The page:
Why it matters to you
Windows Insiders generated more than 100,000 feedback items at the latest Bug Bash to help make Windows 10 the best operating system it can be.
Windows 10 benefits tremendously from the Windows Insider program, where millions of brave users access early preview versions of the operating system and provide copious amounts of feedback on its features and performance. Ever so often, Microsoft kicks things up a notch with a Bug Bash, an event aimed at finding particularly pernicious bugs and evaluating specific functionality.
The next major Windows 10 update is known as Creators Update and it is expected to arrive in April. The latest bug Bash, held in February, was aimed at assessing what is thought to be a feature-complete version of the Creators Update that will make its way to production users — and Microsoft has provided a behind-the-scenes look into how Bug Bashes are organized and managed.
More: Microsoft kicks off second Windows 10 Creators Update Bug Bash
From a user’s perspective, Windows Insider Bug Bashes are fun events that provide users with quests to check out new features and functionality and to interact with various Microsoft engineers. Windows Insiders can earn badges for various Bug Bash achievements that they can show off to fellow participants and generally feel like they are directly participating in Windows 10’s development.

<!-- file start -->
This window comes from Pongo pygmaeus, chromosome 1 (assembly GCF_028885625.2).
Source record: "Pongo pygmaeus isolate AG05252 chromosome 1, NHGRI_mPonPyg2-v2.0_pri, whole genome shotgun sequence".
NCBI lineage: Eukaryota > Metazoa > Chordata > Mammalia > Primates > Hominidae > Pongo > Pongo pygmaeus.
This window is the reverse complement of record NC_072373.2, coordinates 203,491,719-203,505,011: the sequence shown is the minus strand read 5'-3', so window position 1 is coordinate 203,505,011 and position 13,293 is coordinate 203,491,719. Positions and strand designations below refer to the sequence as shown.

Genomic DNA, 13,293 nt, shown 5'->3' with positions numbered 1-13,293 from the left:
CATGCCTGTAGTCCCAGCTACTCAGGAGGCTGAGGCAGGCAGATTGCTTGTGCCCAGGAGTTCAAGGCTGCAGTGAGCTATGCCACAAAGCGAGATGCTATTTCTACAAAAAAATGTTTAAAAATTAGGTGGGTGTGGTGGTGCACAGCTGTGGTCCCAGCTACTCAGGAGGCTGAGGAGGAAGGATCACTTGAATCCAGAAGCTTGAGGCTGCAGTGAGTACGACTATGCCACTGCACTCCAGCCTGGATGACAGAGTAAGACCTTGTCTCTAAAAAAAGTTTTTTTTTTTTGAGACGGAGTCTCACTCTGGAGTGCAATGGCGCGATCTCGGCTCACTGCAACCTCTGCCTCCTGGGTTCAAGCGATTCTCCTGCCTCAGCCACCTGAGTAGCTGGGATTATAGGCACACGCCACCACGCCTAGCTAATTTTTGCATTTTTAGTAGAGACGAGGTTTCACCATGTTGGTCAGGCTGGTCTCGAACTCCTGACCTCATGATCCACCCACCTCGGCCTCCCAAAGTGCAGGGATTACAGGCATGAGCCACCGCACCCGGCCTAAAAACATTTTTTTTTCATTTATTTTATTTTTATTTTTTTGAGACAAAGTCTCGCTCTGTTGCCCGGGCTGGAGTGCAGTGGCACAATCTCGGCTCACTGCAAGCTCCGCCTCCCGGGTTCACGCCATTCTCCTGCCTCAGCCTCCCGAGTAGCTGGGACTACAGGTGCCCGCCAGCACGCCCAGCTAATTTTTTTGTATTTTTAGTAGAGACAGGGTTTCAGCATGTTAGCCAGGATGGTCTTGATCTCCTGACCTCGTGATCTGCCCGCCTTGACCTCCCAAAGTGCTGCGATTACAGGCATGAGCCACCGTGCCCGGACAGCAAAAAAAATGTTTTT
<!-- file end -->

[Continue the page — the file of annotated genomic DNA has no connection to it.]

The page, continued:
From a Microsoft engineer perspective, the Bug Bashes are intensely busy affairs that are rendered more successful with each new bug that is identified and each issue that is raised with how things are done in Windows 10. The last Bug Bash, for example, generated 115,100 feedback items, with participants completing approximately 108,000 quests. That provides Microsoft with a tremendous amount of feedback, as well as a great deal of work to do in implementing changes to meet the impending update deadline.
Microsoft staff spends a great deal of time creating the quests, focusing not only on specific features but also on certain days during a Bug Bash event and following the release of specific builds. The quests are created directly by engineers working on various Windows 10 features and are outside the control of the Bug Bash team. The Bug Bashes also help Microsoft develop internal tools to track feedback and make following up on the hundreds of thousands of feedback items more efficient.
As always, Microsoft wants your feedback on the February 2017 Windows 10 Bug Bash and you can provide your thoughts via the Feedback Hub app. The Microsoft blog post provides more details on what goes on inside of the company during its Windows Insider Bug Bashes and it is worth a read but the real proof of the pudding will come with the release of Creators Update in April.